By Gerry J. Gilmore
American Forces Press Service
Aug. 9, 2008 - President Bush today called for an end to hostilities in South Ossetia that's pitting Georgian forces against Russian troops and regional separatists. In Beijing to view the start of the Summer Olympic Games hosted by China, Bush said the conflict in South Ossetia, a part of the former Soviet republic of Georgia, threatens peace across the region.
"We have urged an immediate halt to the violence," Bush told reporters in Beijing. He also called for an end to Russian air strikes that reportedly have bombed targets in South Ossetia and Georgia.
Bush reportedly has discussed events in South Ossetia with Russian Prime Minister Vladimir Putin, who was also in Beijing.
Georgia declared its independence from the then-Soviet Union in 1991. However, many South Ossetia residents continued to profess Russian allegiance.
Yesterday, Russian tanks and troops crossed the border into South Ossetia. Fighting escalated in and around Tskhinvali, South Ossetia's capital city and reportedly has reached into parts of Georgia.
Defense Department spokesman Bryan Whitman told Pentagon reporters yesterday the Pentagon was closely monitoring the situation in South Ossetia. Whitman said about 130 U.S. military and civilian personnel were located near the Georgian capital of Tbilisi helping to train Georgian troops for an upcoming deployment to Iraq. All of the Americans have been accounted for, and none had been injured, he said.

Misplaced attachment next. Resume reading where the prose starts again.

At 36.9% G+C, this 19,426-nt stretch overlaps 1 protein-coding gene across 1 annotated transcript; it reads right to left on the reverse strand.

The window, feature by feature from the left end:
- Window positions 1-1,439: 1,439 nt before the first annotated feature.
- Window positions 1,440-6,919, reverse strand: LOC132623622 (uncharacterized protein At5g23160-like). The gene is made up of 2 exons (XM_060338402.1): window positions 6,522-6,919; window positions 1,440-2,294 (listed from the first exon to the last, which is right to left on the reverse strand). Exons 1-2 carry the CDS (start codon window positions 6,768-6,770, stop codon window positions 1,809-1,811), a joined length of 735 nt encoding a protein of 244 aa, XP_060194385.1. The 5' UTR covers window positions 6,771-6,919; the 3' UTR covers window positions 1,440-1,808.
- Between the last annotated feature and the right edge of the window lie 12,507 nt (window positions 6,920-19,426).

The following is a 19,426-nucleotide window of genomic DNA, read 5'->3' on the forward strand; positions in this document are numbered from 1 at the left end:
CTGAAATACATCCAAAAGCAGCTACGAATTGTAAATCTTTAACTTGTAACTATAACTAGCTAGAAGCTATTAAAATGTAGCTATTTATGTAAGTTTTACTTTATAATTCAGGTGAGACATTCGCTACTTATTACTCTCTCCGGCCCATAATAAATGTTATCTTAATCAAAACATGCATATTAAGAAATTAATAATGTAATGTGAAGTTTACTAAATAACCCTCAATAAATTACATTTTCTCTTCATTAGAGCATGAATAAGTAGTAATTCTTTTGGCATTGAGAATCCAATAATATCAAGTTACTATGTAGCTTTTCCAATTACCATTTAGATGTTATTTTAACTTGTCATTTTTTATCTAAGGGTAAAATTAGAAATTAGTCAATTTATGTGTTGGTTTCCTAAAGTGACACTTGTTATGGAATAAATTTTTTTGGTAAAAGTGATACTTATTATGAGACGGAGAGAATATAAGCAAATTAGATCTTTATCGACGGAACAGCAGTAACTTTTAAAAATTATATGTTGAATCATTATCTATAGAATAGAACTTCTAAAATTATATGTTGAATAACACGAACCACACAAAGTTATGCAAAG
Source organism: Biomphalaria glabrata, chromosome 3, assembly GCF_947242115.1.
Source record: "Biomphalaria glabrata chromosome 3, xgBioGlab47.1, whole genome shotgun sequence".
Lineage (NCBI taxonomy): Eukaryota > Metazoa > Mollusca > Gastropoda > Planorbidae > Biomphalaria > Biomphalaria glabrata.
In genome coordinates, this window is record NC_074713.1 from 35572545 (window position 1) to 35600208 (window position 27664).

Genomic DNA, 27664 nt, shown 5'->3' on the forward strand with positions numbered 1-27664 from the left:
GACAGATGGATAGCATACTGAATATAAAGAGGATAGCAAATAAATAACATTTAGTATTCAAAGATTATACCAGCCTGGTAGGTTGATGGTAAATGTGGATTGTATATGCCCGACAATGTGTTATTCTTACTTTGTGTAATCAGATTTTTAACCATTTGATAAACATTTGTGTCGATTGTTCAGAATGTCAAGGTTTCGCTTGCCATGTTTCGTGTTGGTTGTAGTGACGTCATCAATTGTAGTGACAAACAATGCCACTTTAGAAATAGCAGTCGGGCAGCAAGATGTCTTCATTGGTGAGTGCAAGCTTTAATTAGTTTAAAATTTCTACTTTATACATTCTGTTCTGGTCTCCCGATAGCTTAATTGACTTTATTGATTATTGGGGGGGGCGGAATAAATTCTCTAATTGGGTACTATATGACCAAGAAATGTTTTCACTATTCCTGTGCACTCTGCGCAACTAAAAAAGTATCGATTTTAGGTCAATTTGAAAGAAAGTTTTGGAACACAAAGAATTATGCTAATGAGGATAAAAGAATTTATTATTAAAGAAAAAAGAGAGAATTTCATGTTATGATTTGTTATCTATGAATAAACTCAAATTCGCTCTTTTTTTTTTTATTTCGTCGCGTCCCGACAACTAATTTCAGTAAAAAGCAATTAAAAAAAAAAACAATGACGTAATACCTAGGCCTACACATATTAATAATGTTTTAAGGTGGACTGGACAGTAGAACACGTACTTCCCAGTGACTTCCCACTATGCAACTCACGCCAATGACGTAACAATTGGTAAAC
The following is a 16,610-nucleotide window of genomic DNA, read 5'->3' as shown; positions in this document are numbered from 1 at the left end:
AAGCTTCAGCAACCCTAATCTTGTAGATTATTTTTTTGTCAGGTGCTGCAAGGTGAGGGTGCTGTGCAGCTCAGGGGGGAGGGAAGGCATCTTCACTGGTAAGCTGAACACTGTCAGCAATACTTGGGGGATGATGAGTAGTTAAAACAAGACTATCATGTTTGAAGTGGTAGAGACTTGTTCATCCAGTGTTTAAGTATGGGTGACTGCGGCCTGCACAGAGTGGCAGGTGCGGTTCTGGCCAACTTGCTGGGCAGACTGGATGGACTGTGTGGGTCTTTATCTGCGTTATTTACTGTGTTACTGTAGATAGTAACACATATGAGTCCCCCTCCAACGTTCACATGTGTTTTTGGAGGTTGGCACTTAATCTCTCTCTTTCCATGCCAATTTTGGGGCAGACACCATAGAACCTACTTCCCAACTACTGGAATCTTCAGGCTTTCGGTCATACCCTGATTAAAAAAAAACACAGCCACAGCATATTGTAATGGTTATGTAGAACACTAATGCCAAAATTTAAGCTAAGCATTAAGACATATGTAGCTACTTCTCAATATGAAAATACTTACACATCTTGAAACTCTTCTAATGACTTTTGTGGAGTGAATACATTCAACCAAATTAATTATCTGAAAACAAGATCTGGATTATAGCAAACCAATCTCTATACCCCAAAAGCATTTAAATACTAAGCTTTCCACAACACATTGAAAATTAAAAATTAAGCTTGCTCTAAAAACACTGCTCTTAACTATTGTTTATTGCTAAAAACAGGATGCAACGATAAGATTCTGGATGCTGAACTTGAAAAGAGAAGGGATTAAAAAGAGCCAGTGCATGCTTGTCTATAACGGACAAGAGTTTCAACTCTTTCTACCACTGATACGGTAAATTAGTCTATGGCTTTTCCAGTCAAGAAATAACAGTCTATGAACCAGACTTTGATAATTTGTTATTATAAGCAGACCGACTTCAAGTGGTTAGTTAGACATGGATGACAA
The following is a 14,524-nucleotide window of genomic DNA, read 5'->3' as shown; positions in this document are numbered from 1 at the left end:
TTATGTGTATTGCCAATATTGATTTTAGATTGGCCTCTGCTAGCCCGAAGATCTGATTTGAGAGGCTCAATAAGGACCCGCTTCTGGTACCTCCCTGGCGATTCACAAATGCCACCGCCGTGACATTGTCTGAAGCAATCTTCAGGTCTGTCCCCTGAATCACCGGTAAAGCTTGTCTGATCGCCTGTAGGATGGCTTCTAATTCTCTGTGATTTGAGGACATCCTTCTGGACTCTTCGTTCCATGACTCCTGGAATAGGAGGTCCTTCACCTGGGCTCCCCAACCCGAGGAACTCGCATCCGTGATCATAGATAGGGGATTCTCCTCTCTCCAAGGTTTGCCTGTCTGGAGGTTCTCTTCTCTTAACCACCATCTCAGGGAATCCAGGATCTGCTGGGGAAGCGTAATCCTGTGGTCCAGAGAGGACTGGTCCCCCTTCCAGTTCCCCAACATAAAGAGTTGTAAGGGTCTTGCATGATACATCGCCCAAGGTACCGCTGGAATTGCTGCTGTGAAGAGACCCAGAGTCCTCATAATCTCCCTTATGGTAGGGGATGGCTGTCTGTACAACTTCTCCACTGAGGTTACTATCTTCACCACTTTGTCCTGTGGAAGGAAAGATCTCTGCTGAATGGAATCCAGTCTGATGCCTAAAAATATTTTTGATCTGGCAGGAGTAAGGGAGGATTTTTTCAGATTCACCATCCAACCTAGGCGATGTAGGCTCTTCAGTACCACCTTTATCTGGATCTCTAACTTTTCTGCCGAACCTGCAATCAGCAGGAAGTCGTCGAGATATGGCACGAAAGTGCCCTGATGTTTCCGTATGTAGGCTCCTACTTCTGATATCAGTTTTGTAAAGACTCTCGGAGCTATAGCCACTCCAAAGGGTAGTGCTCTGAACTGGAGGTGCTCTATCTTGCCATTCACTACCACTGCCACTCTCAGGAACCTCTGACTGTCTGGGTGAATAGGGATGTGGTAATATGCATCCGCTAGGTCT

The U.S. State Department is the lead U.S. agency regarding the situation in South Ossetia, Whitman said yesterday.
"The United States calls for an immediate ceasefire to the armed conflict in Georgia's region of South Ossetia," U.S. Secretary of State Condoleezza Rice said in a statement released yesterday. "We call on Russia to cease attacks on Georgia by aircraft and missiles, respect Georgia's territorial integrity, and withdraw its ground combat forces from Georgian soil."
Rice said she and other senior U.S. officials "have spoken with the parties and continue to work with them to seek an end to hostilities." The United States, she continued, is working with its European partners to launch international mediation to end the conflict.
"We urgently seek Russia's support of these efforts," Rice said in her statement.
Meanwhile, the U.S. State Department reportedly has dispatched a senior envoy, deputy assistant secretary of state Matthew Bryza, to the region to try to arrange a peace agreement.
Senior UN and NATO leaders have also called to end the fighting in South Ossetia and urged that a peaceful settlement be found.